Okay, so maybe it’s not that dramatic, but it does make an Enquire-ish type of headline – AUTHOR WRITES THE MYSTERIES THAT SAVED HER LIFE…
Let’s back up a little.
Back in 2006, I was a normal girl. I’d moved 1600 miles away from Idaho (where I’d lived all my life) to Illinois in true romance fashion, to follow a man. I’d always dreamed about writing a novel someday, but at the time my life was filled with finding work, learning how to get around in a new community, and darts.
Yep, that’s right, darts – a soft tip bar game that has leagues and national competitions. I was pretty good at it too. Mostly because I played a lot. Anyway, back to the story.
I got a job with a large leasing company, which included great health insurance. Around the same time, I set up appointments with doctors and got my routine tests done. Shortly after I’d went in for a mammogram, I received a letter. They always send a letter saying everything’s fine, come back in so many years. It was so routine I almost didn’t open the envelope, but I have a touch of OCD and needed to check off that box.
The letter didn’t say everything’s fine. It said I needed to call in and get another screening. I got the letter after work on a Friday so all I could do that weekend was worry. And when I did go back in, I got a lot of tests. I tend to think it was the universe’s way of giving me a lot of writing fodder. I had another mammogram, then came back for three different types of biopsies. Finally, the following Friday, I got a call at work.
2007 turned into the year of cancer with surgery, chemo, and finally, radiation. The one constant during that time was the hospital waiting room where I spent a lot of my time. A lot. So much that I started carrying a book with me. Every Saturday, I poured over the shelves of my local library trying to find something that would keep my mind off what was happening to me.
I fell in love with series. Finding a world I could dive into and keep my attention was crucial. Then I found mysteries. I loved them. Or some of them. I needed something light on the gore and details. I had enough of that in my daily life. Then I found cozies. These fun books kept me entertained, letting me visit new places, and fall in love with the quirky characters. I also got to solve a mystery.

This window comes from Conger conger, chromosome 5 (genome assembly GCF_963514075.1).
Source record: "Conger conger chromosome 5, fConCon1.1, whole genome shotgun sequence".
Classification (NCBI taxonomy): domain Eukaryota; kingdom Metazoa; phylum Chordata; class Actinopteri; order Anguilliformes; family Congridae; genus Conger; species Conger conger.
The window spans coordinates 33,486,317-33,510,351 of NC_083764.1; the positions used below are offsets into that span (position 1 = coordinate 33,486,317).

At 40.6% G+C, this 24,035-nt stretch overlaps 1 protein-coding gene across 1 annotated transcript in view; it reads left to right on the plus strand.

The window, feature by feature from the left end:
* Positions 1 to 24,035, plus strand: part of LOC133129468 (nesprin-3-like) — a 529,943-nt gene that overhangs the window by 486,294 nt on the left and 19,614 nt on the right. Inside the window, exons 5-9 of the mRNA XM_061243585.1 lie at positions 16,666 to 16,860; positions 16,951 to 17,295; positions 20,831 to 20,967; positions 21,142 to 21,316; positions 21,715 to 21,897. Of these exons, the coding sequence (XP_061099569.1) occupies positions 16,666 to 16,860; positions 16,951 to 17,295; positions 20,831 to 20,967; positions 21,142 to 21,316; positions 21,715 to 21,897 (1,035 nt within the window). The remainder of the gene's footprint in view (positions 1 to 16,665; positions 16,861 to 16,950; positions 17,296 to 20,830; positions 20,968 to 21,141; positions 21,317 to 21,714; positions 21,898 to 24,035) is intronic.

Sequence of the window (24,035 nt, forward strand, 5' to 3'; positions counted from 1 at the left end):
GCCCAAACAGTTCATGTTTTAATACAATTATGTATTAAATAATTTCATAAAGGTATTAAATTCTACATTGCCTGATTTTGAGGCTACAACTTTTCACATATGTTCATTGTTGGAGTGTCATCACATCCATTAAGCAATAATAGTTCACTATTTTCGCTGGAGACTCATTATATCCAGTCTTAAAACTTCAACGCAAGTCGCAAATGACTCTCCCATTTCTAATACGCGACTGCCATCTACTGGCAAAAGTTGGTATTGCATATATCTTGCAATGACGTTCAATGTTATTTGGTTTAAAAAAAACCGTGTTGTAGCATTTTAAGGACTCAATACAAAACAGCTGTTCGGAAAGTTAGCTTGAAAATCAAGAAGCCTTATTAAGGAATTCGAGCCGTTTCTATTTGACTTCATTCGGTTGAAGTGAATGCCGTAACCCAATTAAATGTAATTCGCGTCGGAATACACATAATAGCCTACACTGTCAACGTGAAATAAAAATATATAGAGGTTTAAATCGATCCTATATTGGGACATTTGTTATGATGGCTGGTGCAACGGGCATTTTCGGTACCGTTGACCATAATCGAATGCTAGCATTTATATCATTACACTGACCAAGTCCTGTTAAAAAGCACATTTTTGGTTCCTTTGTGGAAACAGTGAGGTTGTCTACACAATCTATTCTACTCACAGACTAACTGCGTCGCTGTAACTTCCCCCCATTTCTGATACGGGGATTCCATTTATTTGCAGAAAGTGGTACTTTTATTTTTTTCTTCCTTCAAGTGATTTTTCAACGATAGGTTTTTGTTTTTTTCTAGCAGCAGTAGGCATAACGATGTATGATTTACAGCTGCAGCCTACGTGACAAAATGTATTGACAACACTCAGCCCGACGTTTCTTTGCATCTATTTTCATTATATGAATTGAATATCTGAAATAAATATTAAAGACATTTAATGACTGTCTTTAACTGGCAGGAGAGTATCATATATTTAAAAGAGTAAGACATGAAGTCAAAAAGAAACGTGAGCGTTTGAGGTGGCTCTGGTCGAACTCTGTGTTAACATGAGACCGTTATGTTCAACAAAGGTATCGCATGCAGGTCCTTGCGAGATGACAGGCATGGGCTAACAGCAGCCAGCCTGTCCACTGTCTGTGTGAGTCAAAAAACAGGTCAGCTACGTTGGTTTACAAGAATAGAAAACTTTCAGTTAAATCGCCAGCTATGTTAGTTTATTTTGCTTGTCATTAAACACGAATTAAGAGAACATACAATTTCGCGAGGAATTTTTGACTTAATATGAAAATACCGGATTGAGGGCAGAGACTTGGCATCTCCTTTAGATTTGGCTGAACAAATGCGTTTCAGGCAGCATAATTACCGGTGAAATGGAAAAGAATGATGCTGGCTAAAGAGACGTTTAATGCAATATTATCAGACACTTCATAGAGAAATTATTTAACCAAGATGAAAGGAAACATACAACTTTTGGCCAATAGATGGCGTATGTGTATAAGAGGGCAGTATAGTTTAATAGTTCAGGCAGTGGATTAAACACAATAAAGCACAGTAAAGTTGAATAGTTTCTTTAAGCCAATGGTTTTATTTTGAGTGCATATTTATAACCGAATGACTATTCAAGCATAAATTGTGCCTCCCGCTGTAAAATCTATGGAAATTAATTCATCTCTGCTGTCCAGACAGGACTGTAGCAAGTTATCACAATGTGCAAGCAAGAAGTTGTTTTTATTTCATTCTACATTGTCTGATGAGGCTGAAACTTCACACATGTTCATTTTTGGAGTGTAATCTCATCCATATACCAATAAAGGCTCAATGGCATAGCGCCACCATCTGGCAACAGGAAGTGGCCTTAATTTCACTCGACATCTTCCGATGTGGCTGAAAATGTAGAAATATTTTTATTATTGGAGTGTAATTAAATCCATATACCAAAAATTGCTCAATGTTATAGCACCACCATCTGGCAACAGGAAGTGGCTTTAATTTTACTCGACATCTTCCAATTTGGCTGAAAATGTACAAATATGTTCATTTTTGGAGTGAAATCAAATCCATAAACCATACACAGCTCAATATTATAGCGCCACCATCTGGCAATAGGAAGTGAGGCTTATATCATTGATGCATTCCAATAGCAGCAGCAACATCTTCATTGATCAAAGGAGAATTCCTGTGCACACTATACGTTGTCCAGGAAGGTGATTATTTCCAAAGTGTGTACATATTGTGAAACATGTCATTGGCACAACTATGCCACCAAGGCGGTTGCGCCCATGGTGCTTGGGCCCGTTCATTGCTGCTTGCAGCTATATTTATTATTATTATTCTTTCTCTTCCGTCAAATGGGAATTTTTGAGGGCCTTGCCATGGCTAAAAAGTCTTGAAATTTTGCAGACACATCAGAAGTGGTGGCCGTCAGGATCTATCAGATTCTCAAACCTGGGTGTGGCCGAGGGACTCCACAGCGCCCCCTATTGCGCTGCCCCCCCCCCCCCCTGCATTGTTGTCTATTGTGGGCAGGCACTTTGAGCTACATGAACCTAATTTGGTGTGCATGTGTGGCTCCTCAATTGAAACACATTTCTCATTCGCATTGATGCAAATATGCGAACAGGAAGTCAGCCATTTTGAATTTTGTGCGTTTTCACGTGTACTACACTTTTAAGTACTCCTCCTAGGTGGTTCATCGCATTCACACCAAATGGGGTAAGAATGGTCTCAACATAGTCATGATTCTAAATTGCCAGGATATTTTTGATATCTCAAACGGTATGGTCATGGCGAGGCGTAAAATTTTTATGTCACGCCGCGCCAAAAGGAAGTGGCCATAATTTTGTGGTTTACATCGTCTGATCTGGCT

By the end of that year of cancer, I knew what I wanted to do with my life. I wanted to tell funny, heartfelt stories. I wanted to build communities of people that I’d want to hang out with.
I wrote, and learned, and joined a writers group, and got rejected. Many, many times. But that was okay, because I’d gotten past the year of cancer and realized, I could do anything.
Now, ten years later, I’m still in remission and cancer free. I still see an oncologist because I take an anti-cancer pill every morning.
But that label doesn’t define me. I’m excited about my new life as a cozy mystery author. A life I might not have except for the wakeup call I got in 2007. I know it seems weird to be grateful for such a traumatic time, but surviving changed my life.
Last week, I got a message from one of my readers saying the Tourist Trap series kept him sane while he was taking care of his father in hospice. I understand where he’s coming from and it makes me happy I was able to be there like so many authors before, were there for me.
Bio - Lynn Cahoon is the author of The New York Times and USA Today best-selling Tourist Trap cozy mystery series. Guidebook to Murder, book 1 of the series, won the Reader's Crown for Mystery Fiction in 2015. She also pens the Cat Latimer series. A Story to Kill, and Fatality by Firelight are available in mass market paperback. Farm-to-Fork, her new series, will release in 2018 with Who Moved My Goat Cheese? She lives in a small town like the ones she loves to write about with her husband and two fur babies. More info at www.lynncahoon.com.